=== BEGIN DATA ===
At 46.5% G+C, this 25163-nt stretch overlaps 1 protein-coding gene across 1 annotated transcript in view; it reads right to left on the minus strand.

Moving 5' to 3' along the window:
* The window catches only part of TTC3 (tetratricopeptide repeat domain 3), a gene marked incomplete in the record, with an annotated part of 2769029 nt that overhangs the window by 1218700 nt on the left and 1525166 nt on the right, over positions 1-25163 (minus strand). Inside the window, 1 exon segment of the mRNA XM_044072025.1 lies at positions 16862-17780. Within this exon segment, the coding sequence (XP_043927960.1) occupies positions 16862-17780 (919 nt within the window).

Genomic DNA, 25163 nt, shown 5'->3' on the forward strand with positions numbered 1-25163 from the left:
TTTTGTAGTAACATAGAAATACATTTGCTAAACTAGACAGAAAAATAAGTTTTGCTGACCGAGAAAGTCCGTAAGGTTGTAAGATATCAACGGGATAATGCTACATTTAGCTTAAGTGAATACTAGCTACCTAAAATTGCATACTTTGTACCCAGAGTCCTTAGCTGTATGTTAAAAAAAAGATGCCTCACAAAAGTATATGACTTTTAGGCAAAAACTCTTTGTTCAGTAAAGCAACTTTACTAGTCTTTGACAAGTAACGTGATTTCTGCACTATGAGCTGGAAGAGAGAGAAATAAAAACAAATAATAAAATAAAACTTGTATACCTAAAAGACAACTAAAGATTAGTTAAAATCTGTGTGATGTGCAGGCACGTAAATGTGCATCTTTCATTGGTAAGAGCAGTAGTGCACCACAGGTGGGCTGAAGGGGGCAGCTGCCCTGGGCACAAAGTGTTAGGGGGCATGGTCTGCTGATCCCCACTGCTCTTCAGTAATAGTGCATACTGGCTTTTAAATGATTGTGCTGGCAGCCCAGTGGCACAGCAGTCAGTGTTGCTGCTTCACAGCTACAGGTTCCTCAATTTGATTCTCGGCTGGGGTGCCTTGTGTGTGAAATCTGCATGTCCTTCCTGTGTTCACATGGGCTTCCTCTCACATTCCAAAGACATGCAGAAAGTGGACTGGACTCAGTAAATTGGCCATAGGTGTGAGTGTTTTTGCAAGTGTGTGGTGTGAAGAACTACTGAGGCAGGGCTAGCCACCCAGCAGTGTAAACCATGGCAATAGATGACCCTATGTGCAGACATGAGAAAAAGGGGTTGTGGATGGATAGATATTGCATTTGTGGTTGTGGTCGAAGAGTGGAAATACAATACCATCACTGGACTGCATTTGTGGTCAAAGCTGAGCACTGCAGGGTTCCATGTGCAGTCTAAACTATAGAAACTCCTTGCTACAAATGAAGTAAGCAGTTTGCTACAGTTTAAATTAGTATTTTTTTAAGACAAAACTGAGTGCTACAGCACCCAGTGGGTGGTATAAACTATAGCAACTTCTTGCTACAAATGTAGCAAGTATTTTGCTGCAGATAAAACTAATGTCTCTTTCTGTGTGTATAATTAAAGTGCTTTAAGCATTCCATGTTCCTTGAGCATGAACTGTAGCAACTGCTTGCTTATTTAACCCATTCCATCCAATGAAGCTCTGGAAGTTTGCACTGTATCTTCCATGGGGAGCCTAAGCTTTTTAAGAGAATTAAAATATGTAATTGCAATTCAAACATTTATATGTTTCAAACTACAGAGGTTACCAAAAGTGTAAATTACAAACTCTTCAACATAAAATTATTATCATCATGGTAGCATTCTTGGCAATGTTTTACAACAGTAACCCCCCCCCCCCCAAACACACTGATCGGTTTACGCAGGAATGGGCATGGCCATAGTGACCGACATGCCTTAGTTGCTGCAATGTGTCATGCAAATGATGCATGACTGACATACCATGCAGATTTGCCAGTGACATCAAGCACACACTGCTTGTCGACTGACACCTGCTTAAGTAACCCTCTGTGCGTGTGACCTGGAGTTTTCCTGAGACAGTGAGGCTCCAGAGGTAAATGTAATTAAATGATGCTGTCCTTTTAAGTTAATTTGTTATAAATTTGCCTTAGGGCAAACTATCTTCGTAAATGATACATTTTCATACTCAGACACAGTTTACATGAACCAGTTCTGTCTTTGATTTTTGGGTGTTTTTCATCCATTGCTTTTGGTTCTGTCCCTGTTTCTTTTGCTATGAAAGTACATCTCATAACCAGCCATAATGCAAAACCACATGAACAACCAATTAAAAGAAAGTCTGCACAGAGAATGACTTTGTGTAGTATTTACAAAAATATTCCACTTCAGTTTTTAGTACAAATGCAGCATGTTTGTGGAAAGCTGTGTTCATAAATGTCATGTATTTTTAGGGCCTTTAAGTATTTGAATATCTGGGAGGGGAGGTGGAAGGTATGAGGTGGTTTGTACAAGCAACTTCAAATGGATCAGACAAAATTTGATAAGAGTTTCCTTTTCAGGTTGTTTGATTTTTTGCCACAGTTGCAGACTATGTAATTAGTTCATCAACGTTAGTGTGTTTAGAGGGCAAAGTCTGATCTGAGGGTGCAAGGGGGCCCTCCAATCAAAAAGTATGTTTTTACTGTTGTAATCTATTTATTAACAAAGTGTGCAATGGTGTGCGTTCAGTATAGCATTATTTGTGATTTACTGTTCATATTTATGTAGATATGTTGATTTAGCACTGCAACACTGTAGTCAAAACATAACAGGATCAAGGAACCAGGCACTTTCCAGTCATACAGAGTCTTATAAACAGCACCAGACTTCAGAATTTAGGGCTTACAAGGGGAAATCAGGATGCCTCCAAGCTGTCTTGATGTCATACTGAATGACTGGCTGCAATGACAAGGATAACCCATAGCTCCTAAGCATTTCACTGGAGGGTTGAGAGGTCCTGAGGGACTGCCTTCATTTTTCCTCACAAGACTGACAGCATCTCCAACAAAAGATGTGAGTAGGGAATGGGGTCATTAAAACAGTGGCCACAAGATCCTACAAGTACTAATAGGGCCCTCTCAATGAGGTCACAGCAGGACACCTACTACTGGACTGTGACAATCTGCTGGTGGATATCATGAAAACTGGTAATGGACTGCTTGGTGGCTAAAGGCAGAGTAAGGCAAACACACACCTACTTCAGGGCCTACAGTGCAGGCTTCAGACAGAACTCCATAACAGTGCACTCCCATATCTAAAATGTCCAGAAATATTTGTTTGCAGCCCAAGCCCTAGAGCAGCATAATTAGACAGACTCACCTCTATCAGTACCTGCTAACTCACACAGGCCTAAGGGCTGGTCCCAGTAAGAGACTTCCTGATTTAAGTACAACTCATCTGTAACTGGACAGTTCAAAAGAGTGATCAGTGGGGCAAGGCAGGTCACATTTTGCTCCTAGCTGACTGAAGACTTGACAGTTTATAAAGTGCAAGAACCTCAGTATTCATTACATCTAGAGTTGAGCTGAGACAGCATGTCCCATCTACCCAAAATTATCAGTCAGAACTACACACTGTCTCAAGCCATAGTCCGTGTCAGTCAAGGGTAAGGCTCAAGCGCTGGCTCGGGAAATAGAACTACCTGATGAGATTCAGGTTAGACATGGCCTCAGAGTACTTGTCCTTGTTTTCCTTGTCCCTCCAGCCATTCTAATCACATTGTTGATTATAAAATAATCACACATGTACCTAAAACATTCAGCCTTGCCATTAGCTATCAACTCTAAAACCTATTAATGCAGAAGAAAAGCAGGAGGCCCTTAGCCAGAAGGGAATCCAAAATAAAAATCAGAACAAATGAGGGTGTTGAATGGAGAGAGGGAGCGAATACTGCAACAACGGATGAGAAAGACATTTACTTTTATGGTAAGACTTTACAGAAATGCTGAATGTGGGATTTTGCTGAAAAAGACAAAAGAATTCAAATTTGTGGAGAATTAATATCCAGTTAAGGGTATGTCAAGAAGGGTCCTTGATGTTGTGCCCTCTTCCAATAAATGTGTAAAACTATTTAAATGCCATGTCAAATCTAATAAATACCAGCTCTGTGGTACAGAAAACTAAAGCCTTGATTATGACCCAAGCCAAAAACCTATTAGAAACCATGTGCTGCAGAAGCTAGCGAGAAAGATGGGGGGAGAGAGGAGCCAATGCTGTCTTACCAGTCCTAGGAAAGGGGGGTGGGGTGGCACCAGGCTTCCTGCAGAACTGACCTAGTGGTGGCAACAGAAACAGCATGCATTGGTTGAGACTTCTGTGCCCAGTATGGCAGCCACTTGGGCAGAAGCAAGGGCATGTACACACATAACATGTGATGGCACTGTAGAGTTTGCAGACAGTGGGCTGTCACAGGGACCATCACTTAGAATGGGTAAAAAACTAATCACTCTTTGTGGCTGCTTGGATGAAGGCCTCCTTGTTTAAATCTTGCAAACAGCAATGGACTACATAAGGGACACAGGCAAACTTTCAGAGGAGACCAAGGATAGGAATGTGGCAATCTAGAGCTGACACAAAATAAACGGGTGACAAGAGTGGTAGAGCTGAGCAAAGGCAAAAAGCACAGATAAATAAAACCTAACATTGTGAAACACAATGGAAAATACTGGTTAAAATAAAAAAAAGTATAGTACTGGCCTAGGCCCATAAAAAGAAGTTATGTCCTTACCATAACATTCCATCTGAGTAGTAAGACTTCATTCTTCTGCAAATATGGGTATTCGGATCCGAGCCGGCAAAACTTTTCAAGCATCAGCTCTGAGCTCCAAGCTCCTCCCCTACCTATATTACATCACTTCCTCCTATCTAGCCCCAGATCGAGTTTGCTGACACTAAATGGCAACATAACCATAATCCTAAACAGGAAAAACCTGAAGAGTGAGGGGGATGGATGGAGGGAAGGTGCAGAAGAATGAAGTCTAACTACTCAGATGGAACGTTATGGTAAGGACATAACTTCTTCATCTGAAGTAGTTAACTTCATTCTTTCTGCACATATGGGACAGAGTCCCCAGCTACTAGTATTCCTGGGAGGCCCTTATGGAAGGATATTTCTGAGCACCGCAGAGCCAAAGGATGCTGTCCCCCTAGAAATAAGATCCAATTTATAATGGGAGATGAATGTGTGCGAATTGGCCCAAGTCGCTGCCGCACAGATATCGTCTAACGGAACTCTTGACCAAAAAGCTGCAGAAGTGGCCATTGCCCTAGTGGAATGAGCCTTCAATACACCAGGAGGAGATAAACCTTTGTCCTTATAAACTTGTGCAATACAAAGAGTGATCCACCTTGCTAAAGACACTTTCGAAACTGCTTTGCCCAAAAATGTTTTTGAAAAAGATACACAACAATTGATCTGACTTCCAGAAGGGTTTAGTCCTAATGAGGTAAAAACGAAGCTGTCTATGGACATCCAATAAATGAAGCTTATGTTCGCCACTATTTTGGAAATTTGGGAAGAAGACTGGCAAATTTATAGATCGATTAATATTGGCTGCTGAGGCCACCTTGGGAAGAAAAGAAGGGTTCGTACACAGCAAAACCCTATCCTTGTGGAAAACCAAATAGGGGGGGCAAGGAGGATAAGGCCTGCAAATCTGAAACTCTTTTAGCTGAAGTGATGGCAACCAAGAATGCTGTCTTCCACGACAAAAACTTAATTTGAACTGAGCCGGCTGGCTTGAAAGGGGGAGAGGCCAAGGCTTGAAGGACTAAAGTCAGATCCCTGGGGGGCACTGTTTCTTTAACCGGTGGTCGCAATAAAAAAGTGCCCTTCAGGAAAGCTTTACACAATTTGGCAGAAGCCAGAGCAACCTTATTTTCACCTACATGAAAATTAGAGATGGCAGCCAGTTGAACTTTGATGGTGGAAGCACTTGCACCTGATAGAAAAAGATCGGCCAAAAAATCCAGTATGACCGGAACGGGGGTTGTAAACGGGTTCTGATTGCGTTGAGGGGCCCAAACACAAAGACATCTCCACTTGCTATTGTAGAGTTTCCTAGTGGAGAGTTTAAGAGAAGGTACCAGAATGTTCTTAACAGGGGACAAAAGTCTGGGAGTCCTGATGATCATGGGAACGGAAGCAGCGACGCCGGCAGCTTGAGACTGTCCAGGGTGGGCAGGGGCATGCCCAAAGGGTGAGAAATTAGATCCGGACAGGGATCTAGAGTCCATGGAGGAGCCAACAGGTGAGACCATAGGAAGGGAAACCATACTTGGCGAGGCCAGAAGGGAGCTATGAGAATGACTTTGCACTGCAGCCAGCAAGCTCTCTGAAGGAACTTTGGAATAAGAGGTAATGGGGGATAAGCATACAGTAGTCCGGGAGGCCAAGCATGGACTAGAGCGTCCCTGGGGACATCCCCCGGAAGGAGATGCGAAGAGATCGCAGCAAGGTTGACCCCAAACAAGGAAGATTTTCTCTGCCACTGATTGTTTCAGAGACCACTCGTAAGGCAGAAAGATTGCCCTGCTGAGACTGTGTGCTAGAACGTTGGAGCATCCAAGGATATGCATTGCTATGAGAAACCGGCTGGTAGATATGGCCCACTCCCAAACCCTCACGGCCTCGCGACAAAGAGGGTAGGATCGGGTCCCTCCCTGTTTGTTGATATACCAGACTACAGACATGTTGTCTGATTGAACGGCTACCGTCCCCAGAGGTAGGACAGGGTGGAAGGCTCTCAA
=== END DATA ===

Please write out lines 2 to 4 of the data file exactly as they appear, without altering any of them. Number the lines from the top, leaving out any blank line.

Moving 5' to 3' along the window:
* The window catches only part of TTC3 (tetratricopeptide repeat domain 3), a gene marked incomplete in the record, with an annotated part of 2769029 nt that overhangs the window by 1218700 nt on the left and 1525166 nt on the right, over positions 1-25163 (minus strand). Inside the window, 1 exon segment of the mRNA XM_044072025.1 lies at positions 16862-17780. Within this exon segment, the coding sequence (XP_043927960.1) occupies positions 16862-17780 (919 nt within the window).

Genomic DNA, 25163 nt, shown 5'->3' on the forward strand with positions numbered 1-25163 from the left: